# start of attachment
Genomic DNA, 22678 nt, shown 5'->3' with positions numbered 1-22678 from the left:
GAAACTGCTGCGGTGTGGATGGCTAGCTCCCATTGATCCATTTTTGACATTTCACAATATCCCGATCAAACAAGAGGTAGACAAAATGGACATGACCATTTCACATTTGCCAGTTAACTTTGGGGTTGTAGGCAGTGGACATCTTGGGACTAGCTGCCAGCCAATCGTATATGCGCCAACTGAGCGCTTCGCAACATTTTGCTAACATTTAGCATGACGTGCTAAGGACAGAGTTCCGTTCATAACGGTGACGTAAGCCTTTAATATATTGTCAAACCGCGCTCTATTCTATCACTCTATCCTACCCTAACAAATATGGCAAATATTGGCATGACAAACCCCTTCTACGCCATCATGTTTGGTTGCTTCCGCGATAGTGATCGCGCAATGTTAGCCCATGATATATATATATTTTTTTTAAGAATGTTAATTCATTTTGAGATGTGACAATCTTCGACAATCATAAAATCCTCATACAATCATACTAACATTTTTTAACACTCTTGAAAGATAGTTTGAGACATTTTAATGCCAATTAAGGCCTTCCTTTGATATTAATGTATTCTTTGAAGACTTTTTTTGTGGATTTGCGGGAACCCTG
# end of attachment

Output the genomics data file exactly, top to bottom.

Genomic DNA, 22678 nt, shown 5'->3' with positions numbered 1-22678 from the left:
GAAACTGCTGCGGTGTGGATGGCTAGCTCCCATTGATCCATTTTTGACATTTCACAATATCCCGATCAAACAAGAGGTAGACAAAATGGACATGACCATTTCACATTTGCCAGTTAACTTTGGGGTTGTAGGCAGTGGACATCTTGGGACTAGCTGCCAGCCAATCGTATATGCGCCAACTGAGCGCTTCGCAACATTTTGCTAACATTTAGCATGACGTGCTAAGGACAGAGTTCCGTTCATAACGGTGACGTAAGCCTTTAATATATTGTCAAACCGCGCTCTATTCTATCACTCTATCCTACCCTAACAAATATGGCAAATATTGGCATGACAAACCCCTTCTACGCCATCATGTTTGGTTGCTTCCGCGATAGTGATCGCGCAATGTTAGCCCATGATATATATATATTTTTTTTAAGAATGTTAATTCATTTTGAGATGTGACAATCTTCGACAATCATAAAATCCTCATACAATCATACTAACATTTTTTAACACTCTTGAAAGATAGTTTGAGACATTTTAATGCCAATTAAGGCCTTCCTTTGATATTAATGTATTCTTTGAAGACTTTTTTTGTGGATTTGCGGGAACCCTG